## Putting the stress tensor (and traction vector) into explicit vector form.

Posted by peeterjoot on April 8, 2012

# Motivation.

Exersize 6.1 from [1] is to show that the traction vector can be written in vector form (a rather curious thing to have to say) as

Note that the text uses a wedge symbol for the cross product, and I’ve switched to standard notation. I’ve done so because the use of a Geometric-Algebra wedge product also can be used to express this relationship, in which case we would write

In either case we have

(where the primes indicate the scope of the gradient, showing here that we are operating only on , and not ).

After computing this, lets also compute the stress tensor in cylindrical and spherical coordinates (a portion of that is also problem 6.10), something that this allows us to do fairly easily without having to deal with the second order terms that we encountered doing this by computing the difference of squared displacements.

We’ll work primarily with just the strain tensor portion of the traction vector expressions above, calculating

We’ll see that this gives us a nice way to interpret these tensor relationships. The interpretation was less clear when we computed this from the second order difference method, but here we see that we are just looking at the components of the force in each of the respective directions, dependent on which way our normal is specified.

# Verifying the relationship.

Let’s start with the the plain old cross product version

We can also put the double cross product in wedge product form

Equivalently (and easier) we can just expand the dot product of the wedge and the vector using the relationship

so we find

# Cylindrical strain tensor.

Let’s now compute the strain tensor (and implicitly the traction vector) in cylindrical coordinates.

Our gradient in cylindrical coordinates is the familiar

and our cylindrical velocity is

Our curl is then

Since and , we have only one cross term and our curl is

We can now move on to compute the directional derivatives and complete the strain calculation in cylindrical coordinates. Let’s consider this computation of the stress for normals in each direction in term.

## With .

Our directional derivative component for a normal direction doesn’t have any cross terms

Projecting our curl bivector onto the direction we have

Putting things together we have

For our stress tensor

we can now read off our components by taking dot products to yield

\begin{subequations}

\end{subequations}

## With .

Our directional derivative component for a normal direction will have some cross terms since both and are functions of

Projecting our curl bivector onto the direction we have

Putting things together we have

For our stress tensor

we can now read off our components by taking dot products to yield

\begin{subequations}

\end{subequations}

## With .

Like the normal direction, our directional derivative component for a normal direction will not have any cross terms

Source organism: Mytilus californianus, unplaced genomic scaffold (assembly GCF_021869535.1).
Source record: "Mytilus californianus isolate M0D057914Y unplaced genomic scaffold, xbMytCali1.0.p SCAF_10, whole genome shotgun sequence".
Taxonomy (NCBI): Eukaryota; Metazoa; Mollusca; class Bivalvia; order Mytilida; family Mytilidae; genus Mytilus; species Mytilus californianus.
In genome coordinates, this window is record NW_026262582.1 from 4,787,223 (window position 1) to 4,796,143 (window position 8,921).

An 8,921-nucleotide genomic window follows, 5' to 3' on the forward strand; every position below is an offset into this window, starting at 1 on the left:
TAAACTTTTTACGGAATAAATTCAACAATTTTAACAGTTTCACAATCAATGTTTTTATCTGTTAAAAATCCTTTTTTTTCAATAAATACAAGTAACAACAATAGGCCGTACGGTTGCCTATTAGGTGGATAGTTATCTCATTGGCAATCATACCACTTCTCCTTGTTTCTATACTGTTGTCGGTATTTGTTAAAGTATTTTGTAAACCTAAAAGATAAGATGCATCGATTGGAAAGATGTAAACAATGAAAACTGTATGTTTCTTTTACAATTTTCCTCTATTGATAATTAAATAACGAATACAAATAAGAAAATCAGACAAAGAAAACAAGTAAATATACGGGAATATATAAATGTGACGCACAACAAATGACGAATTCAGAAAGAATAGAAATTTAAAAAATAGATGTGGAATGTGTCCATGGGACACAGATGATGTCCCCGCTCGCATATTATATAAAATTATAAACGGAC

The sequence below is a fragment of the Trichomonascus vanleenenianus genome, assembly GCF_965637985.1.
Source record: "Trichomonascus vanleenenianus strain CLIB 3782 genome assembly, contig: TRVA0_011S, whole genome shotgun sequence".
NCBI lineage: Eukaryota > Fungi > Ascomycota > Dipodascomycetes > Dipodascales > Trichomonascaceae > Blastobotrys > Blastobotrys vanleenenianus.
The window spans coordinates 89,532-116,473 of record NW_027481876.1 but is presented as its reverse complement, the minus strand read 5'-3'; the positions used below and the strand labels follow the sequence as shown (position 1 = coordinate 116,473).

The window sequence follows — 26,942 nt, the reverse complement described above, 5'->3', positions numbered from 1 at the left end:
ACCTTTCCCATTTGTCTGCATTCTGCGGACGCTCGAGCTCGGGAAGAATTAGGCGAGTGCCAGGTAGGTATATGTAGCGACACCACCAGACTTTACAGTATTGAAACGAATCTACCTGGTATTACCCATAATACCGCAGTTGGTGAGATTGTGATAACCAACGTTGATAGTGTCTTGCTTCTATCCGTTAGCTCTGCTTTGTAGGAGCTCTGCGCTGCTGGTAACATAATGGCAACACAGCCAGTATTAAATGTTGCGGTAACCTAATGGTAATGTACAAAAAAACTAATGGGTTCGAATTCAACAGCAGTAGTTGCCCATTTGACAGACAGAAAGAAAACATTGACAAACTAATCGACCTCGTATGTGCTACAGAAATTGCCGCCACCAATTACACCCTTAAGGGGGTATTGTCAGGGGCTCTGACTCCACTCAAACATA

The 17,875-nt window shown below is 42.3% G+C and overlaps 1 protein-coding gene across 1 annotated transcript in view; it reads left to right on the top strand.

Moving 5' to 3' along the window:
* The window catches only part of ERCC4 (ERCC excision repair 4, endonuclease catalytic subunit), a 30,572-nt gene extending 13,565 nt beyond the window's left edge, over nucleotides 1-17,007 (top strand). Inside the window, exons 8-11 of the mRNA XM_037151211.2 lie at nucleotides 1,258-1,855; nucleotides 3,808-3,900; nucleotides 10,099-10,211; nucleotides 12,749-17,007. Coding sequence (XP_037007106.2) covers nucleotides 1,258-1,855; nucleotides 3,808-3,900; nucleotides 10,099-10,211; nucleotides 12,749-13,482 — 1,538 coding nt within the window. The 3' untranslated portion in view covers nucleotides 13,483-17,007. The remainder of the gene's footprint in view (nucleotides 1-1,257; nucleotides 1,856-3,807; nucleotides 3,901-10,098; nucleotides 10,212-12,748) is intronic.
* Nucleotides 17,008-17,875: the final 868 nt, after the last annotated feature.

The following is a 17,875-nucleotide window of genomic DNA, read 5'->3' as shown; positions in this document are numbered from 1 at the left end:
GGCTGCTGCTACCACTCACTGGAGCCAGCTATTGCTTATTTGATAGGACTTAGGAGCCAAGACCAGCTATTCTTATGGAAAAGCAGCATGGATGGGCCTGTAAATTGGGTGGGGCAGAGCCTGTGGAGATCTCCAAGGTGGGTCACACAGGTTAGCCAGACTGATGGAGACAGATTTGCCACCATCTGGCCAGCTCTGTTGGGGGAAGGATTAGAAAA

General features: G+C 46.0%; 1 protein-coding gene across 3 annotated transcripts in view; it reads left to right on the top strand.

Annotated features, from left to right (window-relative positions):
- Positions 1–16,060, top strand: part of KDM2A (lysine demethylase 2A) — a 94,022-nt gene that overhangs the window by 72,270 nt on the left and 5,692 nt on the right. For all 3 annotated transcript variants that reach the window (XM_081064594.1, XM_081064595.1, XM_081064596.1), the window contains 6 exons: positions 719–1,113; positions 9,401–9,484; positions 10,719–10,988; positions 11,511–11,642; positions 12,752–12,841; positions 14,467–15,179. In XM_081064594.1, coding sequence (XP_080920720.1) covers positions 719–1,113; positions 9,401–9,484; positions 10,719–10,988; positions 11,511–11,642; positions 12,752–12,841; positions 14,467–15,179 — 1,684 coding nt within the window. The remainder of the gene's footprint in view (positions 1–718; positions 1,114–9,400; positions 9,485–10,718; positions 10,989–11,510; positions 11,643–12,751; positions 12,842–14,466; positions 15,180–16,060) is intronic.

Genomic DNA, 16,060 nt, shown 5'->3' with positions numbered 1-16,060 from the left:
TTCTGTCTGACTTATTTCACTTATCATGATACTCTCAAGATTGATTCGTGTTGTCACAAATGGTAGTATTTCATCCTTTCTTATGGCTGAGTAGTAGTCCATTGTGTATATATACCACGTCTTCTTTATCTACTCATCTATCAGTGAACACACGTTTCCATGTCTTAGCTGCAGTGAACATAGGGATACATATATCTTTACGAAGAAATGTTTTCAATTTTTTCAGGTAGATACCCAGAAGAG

Projecting our curl bivector onto the direction we have

Putting things together we have

For our stress tensor

we can now read off our components by taking dot products to yield

\begin{subequations}

\end{subequations}

## Summary.

\begin{subequations}

\end{subequations}

# Spherical strain tensor.

Having done a first order cylindrical derivation of the strain tensor, let’s also do the spherical case for completeness. Would this have much utility in fluids? Perhaps for flow over a spherical barrier?

We need the gradient in spherical coordinates. Recall that our spherical coordinate velocity was

and our gradient mirrors this structure

We also previously calculated \inbookref{phy454:continuumL2}{eqn:continuumL2:1010} the unit vector differentials

\begin{subequations}

\end{subequations}

and can use those to read off the partials of all the unit vectors

Finally, our velocity in spherical coordinates is just

from which we can now compute the curl, and the directional derivative. Starting with the curl we have

So we have

## With .

The directional derivative portion of our strain is

The other portion of our strain tensor is

Putting these together we find

Which gives

For our stress tensor

we can now read off our components by taking dot products

\begin{subequations}

\end{subequations}

This is consistent with (15.20) from [3] (after adjusting for minor notational differences).

## With .

Now let’s do the direction. The directional derivative portion of our strain will be a bit more work to compute because we have variation of the unit vectors

So we have

and can move on to projecting our curl bivector onto the direction. That portion of our strain tensor is

Putting these together we find

Which gives

For our stress tensor

we can now read off our components by taking dot products

\begin{subequations}

\end{subequations}

This again is consistent with (15.20) from [3].

## With .

Finally, let’s do the direction. This directional derivative portion of our strain will also be a bit more work to compute because we have variation of the unit vectors

So we have

and can move on to projecting our curl bivector onto the direction. That portion of our strain tensor is

Putting these together we find

Which gives

For our stress tensor

we can now read off our components by taking dot products

\begin{subequations}

\end{subequations}

This again is consistent with (15.20) from [3].

## Summary

\begin{subequations}

\end{subequations}

# References

[1] D.J. Acheson. *Elementary fluid dynamics*. Oxford University Press, USA, 1990.

[2] Peeter Joot. *Continuum mechanics.*, chapter {Introduction and strain tensor.} http://sites.google.com/site/peeterjoot2/math2012/phy454.pdf.

[3] L.D. Landau and E.M. Lifshitz. *A Course in Theoretical Physics-Fluid Mechanics*. Pergamon Press Ltd., 1987.

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